Banks and Government Near Settlement on Mortgages: What Does It Mean?
Monday, January 23, 2012
A fair settlement could facilitate the restart of lending and help accelerate the repair of the housing sector. But if President Obama successfully capitalizes on a deal, banks may be inviting four more years of his anti-Wall Street agenda.
Media reports indicate that banks are poised to reach a settlement with the federal government and state attorneys general over bad mortgage lending practices. Headlines focus on the topline dollars involved—up to $25 billion, according to most accounts. Negotiations have been ongoing for months, and the details are so complex that the implications—legal, economic, and political—can be hard to decipher. Here’s my take:
The political dynamics:
1. The timing of this deal, so close to the State of the Union, demonstrates its political importance to President Obama. If a deal is reached, expect great fanfare by the White House regarding “billions to be paid by banks” and “millions of hardworking homeowners who will be saved.”
2. Consumer rights advocates will undoubtedly complain that the banks are not paying nearly enough considering the $700 billion decline in homeowners' equity since the housing market peaked in 2008. But these statistics are irrelevant as banks are certainly not to blame for the entire decline in home prices.
3. Republican state attorneys general have yet to indicate their support for the proposed plan, and Republicans in Washington have remained relatively quiet. While big banks are unpopular with grassroots conservatives, government shakedowns of private industry do not appeal to business-minded Republicans.
Beyond the politics driving this deal, what matters in terms of the housing market? Three things to consider:
1. The dollar amount in the deal doesn’t matter that much. The goal is to remove impediments to the housing sector’s recovery. It is the entire package that needs to be evaluated, and it includes:
• A commitment by lenders to adjust some existing mortgages;
• Establishment of fair, transparent, and consistent rules for future mortgage issuances; and
• A commitment by the government to reduce the litigation risk and uncertainty currently facing lenders.
2. If a comprehensive agreement is reached, only some homeowners will be winners. A $25 billion deal means that perhaps 1 million borrowers will get principal reductions or lower interest rates, but a settlement will also likely accelerate foreclosures. If new “rules of the road” are established for lenders, banks will begin to sell many homes now stuck in foreclosure limbo.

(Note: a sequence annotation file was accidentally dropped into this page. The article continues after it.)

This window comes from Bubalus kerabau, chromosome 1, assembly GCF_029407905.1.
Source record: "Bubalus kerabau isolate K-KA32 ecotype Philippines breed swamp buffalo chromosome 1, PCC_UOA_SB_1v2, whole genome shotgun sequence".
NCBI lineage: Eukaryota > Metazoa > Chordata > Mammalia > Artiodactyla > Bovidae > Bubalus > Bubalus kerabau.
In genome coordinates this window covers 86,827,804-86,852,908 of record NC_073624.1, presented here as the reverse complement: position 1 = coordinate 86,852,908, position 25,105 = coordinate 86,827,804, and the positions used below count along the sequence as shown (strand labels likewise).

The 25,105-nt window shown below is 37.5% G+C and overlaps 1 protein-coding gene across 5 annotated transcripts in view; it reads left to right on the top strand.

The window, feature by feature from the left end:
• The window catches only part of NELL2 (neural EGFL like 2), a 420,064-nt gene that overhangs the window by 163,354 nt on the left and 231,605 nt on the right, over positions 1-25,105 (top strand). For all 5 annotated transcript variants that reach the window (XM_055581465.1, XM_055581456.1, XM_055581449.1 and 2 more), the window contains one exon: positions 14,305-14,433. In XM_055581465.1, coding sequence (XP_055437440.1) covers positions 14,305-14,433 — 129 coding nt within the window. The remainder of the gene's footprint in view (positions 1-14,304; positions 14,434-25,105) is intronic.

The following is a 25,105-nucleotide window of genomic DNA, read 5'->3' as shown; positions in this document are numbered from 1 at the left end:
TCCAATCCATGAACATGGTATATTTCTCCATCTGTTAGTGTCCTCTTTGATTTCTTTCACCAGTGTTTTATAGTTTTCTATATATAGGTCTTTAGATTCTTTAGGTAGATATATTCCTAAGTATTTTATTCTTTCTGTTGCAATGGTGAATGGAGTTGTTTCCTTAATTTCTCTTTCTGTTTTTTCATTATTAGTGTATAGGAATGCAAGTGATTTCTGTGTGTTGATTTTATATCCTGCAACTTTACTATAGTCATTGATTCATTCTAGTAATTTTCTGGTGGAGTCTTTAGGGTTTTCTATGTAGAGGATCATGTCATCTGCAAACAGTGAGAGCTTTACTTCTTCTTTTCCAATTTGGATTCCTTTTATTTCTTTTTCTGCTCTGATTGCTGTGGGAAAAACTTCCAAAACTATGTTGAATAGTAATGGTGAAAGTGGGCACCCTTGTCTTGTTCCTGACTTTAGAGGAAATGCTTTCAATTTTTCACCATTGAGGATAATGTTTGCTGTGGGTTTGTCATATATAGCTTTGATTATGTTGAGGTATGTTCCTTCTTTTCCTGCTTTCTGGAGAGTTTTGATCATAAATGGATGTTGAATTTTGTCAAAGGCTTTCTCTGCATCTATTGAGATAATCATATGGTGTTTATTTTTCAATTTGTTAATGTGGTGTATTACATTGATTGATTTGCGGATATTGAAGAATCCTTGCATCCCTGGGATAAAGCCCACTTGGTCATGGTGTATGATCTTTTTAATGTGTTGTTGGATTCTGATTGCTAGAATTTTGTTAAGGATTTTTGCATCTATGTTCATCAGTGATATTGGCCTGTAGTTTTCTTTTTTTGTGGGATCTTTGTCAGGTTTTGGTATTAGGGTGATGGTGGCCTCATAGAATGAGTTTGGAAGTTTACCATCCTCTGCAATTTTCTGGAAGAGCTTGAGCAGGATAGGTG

3. Ultimately, this deal is about establishing some certainty in a very uncertain part of our economy. Banks are willing to pay a handsome fee in exchange for clarity about how they will be allowed to conduct business going forward. A fair settlement could facilitate the restart of lending and help accelerate a repair of the housing sector.
1. If a deal is reached, it will be the fourth such attempt by the administration to repair the housing market, and its predecessors (HAMP, HARP I, and HARP II) have all demonstrated measly impact. The net effect of this settlement won’t be different.
2. The long-term politics and economics should not be ignored—if banks cut a deal with President Obama to help jumpstart their business in the near term and the president successfully capitalizes on it, they may be inviting four more years of his anti-Wall Street agenda.
Alex Brill is a research fellow at the American Enterprise Institute.
FURTHER READING: Brill also writes “The Payroll Tax Holiday Is a Bad Bipartisan Idea,” “IRS Bounces on Checks,” “A Victory Celebration and a Wake for Free Trade,” and “Super Committee vs. Fiscal Commission: It's Different This Time.” Joseph Gyourko describes “The Government’s Overleveraged Housing Bet.” Peter J. Wallison contributes “Where No Mortgage News Is Fit to Print” and “A Guaranteed Disaster.”
Image by Rob Green / Bergman Group